Enrollment at U.S. community colleges has dropped nearly 8 percent this fall, newly released figures show, part of an overall decline in undergraduate enrollment as students face a global pandemic and the worst economic recession in decades.
Often, enrollment in higher education spikes in times of high unemployment and recession, as students seek additional job skills and postpone entering the workforce. But the pandemic has overturned those traditional calculations, according to preliminary data from the National Student Clearinghouse Research Center, which tracks college enrollment.
Hardest hit were community colleges, which traditionally serve lower-income students and those seeking additional career skills. The enrollment drop comes as many of those schools face a host of new financial pressures.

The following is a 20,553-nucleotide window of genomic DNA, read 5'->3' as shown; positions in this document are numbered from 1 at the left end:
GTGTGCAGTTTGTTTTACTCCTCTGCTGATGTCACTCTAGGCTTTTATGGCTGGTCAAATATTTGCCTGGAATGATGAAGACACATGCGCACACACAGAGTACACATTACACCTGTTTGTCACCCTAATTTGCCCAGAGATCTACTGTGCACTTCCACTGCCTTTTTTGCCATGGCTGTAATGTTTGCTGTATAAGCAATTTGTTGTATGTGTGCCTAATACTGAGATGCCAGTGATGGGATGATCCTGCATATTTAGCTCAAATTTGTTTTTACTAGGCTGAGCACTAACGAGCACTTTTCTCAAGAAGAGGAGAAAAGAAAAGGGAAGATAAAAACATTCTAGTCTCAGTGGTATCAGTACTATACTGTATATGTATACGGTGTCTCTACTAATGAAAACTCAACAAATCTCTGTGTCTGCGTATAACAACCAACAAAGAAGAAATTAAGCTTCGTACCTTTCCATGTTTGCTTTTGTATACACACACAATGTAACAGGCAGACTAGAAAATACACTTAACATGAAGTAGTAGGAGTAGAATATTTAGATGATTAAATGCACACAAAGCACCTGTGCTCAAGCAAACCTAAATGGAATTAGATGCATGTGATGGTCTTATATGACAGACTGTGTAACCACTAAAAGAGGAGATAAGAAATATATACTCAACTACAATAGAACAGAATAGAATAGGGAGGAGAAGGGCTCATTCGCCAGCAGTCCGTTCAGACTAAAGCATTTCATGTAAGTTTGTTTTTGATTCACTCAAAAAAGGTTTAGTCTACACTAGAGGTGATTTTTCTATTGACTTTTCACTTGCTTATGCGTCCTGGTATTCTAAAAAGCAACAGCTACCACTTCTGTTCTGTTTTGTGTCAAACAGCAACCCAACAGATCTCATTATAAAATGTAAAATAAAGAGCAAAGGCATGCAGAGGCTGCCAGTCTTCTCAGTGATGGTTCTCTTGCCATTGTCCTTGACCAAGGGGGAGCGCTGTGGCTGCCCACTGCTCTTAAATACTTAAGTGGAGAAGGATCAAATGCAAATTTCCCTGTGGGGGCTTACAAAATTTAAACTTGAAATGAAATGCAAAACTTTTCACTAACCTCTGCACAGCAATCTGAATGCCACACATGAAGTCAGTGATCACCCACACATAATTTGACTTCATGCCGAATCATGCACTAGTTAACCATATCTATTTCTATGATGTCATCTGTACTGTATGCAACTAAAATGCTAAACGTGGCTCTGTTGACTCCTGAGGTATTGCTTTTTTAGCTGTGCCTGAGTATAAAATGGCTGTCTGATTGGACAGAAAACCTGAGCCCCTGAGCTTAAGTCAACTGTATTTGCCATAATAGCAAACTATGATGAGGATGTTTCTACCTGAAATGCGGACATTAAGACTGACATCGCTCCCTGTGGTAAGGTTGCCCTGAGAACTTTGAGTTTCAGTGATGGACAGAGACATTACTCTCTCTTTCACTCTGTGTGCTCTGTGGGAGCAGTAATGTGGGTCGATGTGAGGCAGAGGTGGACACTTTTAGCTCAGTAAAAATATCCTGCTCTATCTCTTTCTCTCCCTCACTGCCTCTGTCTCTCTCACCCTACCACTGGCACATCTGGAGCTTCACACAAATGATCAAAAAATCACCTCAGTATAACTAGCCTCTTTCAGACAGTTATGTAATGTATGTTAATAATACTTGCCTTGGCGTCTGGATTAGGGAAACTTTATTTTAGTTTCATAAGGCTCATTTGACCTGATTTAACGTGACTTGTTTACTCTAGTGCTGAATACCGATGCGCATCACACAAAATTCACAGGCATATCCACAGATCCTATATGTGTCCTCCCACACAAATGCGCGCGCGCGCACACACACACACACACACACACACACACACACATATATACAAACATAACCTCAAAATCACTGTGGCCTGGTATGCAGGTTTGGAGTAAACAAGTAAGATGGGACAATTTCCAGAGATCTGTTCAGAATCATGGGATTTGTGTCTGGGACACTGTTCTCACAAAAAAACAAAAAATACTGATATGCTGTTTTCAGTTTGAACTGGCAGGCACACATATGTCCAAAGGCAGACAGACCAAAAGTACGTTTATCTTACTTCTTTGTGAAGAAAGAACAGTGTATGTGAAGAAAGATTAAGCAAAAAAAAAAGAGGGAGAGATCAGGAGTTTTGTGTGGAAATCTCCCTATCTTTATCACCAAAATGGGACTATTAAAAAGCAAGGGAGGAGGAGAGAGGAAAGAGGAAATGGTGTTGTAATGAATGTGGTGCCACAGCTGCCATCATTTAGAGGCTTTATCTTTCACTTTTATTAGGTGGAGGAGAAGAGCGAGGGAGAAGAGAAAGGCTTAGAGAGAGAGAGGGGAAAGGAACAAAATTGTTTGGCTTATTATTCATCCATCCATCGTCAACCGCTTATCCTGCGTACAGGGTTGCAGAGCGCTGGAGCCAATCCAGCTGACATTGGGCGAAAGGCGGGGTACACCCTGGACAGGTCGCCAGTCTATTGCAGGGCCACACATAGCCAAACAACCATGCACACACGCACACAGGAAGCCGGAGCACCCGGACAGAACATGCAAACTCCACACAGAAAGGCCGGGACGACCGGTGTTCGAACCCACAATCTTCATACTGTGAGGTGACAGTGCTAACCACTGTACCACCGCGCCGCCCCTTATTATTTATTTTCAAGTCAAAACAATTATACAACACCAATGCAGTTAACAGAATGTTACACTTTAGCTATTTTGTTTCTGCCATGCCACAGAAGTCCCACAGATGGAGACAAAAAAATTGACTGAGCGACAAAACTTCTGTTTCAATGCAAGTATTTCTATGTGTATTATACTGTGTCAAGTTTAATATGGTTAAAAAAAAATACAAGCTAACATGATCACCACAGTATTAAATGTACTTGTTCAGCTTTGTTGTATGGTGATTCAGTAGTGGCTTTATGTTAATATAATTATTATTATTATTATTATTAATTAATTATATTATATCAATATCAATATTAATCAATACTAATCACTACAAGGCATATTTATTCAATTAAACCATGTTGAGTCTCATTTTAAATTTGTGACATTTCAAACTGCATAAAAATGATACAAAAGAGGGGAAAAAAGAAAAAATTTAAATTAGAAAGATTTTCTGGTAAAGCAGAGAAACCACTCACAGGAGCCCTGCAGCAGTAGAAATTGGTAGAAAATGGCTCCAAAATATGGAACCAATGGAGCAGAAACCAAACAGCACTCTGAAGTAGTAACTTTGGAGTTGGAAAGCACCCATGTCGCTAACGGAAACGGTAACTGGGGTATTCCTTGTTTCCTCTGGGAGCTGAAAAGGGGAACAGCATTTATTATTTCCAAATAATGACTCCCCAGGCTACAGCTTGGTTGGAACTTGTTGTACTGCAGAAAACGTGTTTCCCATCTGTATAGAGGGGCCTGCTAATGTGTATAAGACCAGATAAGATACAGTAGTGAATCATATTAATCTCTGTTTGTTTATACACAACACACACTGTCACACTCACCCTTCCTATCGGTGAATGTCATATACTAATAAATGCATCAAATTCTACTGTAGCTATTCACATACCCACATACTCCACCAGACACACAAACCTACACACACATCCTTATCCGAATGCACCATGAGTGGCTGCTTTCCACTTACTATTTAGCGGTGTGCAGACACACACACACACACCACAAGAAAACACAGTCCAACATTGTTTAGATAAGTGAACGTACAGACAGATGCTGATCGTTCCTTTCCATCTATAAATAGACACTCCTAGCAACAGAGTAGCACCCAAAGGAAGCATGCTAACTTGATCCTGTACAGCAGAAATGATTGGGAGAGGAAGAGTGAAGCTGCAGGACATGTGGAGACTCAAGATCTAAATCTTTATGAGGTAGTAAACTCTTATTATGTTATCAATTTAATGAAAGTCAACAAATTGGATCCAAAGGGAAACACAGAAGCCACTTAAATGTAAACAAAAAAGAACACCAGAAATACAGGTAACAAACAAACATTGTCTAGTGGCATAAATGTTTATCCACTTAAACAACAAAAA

"Those are institutions that were already operating in many cases on very thin margins even before the pandemic," says Doug Shapiro, who leads the research center at the Clearinghouse. He says the community college numbers are "most worrisome," because of the students they tend to serve.
"It's a matter of critical concern if even these kinds of traditional on-ramps to higher education for low income students are becoming inaccessible," Shapiro adds.